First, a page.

Aim. To investigate corneal endothelial cell morphological in children with type 1 diabetes and to determine the systemic and local
factors that contribute to these changes. Methods.One hundred sixty eyes of 80 childrenwith type 1 diabetes and 80 eyes of 40 normal
children as a control during the period from July 2015 to February 2016 underwent full clinical and ophthalmologic examination.
We measured the central corneal thickness (CCT), endothelial cell density (ECD), ploymegathism, and pleomorphism using a
noncontact specular microscope. Results. The mean age of the diabetic children was 8.22 ± 3.11 years.The mean duration of type
1 diabetes was 3.51 ± 2.23 years. The mean CCT was significantly higher: 537 ± 33.41 microns (right eye), in the diabetic group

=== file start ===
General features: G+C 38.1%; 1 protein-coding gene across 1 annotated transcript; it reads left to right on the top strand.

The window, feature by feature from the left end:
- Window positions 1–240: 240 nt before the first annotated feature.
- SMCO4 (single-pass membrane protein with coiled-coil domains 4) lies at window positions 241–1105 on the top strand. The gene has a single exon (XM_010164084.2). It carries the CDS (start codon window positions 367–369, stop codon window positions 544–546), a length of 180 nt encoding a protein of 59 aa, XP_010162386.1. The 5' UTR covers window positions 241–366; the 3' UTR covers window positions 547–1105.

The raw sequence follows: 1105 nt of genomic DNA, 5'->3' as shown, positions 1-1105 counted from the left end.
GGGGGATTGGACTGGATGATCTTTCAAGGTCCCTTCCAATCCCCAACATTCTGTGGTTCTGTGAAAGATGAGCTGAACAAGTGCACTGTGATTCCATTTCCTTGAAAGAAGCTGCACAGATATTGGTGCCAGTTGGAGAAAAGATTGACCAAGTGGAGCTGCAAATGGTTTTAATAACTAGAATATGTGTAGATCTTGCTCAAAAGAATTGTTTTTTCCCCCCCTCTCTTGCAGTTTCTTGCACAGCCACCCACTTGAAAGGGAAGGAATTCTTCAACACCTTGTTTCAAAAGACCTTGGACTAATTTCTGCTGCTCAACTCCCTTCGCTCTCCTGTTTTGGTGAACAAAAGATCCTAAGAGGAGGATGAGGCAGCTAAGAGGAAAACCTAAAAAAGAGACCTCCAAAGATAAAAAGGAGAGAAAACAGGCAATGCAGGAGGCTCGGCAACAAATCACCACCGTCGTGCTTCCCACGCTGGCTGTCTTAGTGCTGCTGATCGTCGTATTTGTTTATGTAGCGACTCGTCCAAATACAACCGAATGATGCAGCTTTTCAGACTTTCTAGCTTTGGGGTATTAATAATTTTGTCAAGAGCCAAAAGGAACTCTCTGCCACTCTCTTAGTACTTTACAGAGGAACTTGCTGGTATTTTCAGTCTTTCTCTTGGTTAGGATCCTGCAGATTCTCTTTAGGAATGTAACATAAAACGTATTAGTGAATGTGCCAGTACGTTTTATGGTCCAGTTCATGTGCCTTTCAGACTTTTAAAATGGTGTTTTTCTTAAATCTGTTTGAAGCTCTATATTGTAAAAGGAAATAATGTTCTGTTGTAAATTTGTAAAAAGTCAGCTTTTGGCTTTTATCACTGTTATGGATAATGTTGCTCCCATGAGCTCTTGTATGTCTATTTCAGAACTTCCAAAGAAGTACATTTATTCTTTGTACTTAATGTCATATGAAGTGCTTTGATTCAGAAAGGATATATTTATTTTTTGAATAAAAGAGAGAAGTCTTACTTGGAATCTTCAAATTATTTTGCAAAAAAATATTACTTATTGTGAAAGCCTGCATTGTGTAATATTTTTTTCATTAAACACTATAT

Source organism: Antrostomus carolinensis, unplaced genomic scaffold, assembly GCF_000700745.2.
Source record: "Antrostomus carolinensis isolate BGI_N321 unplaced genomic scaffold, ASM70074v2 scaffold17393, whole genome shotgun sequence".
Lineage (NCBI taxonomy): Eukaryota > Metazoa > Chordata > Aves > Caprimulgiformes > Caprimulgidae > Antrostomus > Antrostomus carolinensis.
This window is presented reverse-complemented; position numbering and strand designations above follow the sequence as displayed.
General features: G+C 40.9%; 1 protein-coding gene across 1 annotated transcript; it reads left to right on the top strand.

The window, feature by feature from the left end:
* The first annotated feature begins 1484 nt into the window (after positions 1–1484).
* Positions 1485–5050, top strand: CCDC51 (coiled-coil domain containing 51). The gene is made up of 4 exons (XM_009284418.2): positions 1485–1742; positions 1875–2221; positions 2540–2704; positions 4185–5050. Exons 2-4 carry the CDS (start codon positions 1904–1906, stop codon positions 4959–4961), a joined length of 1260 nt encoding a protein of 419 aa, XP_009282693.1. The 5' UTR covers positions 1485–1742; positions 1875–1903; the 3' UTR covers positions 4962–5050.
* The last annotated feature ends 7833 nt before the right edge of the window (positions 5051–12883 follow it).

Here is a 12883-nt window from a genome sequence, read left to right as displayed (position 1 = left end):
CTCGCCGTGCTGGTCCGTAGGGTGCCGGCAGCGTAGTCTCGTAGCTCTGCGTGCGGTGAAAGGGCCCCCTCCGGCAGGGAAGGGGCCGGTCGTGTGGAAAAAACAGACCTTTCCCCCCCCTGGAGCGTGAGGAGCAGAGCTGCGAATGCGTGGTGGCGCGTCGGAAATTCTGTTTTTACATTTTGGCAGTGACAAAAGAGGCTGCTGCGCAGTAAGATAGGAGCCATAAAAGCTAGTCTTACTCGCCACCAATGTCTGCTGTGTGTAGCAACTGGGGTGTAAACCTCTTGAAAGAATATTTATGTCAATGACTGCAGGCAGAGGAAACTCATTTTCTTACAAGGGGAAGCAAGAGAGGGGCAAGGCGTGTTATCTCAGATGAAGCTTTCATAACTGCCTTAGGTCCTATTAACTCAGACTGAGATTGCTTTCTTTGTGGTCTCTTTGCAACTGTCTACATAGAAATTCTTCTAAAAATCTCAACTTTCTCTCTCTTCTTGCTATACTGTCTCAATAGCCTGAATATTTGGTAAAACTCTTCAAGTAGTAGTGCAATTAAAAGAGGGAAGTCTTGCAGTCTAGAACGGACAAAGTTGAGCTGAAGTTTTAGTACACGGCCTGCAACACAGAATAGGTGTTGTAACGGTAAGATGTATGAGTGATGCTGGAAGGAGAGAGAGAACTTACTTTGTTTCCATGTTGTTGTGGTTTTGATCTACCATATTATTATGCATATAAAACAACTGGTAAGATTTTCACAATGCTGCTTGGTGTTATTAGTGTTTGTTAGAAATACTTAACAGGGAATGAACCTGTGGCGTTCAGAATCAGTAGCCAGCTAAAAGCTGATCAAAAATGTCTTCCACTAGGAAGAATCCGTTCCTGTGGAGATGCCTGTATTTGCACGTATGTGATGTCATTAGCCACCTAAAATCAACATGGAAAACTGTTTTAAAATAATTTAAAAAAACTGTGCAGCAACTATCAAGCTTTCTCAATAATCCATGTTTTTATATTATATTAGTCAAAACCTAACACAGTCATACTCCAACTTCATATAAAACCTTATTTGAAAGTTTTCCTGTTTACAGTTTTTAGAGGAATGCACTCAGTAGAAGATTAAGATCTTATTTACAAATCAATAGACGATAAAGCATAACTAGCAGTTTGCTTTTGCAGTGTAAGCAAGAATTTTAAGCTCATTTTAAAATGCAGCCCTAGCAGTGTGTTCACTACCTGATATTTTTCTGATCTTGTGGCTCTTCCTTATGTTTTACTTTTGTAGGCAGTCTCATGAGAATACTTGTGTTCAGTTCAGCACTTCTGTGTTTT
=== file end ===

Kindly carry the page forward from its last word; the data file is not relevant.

compared to the control group. The mean ECD in patients with type 1 diabetes was 3149.84 ± 343.75 cells/mm2 (right eye), and it
was significantly lower than in the control group. Furthermore, pleomorphism was significantly lower 48.73 ± 5.43% (right eye), in
the diabetic group compared to the control group. The mean polymegathism was significantly higher 37.96 ± 5.61% (right eye), in
the diabetic group compared to the control group. All of these changes are significantly correlated onlywith the duration of diabetes.
Conclusions. Diabetic children have thicker corneas, lower ECD, an increased polymegathism, and a decreased pleomorphism. The
duration of diabetes is the factor that affects all of these changes. To what extent these changes affect visional function on long term
needs to be investigated in further studies.